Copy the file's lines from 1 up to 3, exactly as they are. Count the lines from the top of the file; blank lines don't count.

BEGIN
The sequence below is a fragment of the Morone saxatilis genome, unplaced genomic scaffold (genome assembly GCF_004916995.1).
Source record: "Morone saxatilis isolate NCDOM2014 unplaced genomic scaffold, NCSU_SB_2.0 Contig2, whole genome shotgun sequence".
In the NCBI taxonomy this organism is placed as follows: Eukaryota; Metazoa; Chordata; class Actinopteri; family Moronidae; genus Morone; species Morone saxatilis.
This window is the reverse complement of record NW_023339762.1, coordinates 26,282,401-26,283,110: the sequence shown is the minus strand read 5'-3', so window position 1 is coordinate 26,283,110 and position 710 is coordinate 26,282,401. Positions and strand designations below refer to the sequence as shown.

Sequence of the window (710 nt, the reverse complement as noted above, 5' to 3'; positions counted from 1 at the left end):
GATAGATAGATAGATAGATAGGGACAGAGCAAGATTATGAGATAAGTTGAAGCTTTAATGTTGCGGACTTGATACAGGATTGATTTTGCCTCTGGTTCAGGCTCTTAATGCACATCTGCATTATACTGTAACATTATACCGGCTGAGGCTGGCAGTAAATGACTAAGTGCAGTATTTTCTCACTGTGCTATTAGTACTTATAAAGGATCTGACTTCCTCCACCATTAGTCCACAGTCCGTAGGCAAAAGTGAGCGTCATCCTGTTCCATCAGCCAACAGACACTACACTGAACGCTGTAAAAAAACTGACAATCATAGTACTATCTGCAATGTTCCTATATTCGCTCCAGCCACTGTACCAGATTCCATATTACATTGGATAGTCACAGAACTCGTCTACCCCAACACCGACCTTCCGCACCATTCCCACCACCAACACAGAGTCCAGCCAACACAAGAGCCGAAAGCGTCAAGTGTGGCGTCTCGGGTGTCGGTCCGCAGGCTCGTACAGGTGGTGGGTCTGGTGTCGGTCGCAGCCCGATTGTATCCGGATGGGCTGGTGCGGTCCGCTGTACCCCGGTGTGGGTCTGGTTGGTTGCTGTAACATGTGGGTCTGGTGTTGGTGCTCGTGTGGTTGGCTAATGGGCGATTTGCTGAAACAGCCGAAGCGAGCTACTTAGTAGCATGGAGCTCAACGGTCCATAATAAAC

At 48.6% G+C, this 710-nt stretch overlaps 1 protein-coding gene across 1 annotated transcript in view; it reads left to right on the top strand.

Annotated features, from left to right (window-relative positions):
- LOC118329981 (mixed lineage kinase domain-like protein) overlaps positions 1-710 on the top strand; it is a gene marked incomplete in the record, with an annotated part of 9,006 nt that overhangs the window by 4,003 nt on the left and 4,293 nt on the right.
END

The sequence below is a fragment of the Morone saxatilis genome, unplaced genomic scaffold (genome assembly GCF_004916995.1).
Source record: "Morone saxatilis isolate NCDOM2014 unplaced genomic scaffold, NCSU_SB_2.0 Contig2, whole genome shotgun sequence".
In the NCBI taxonomy this organism is placed as follows: Eukaryota; Metazoa; Chordata; class Actinopteri; family Moronidae; genus Morone; species Morone saxatilis.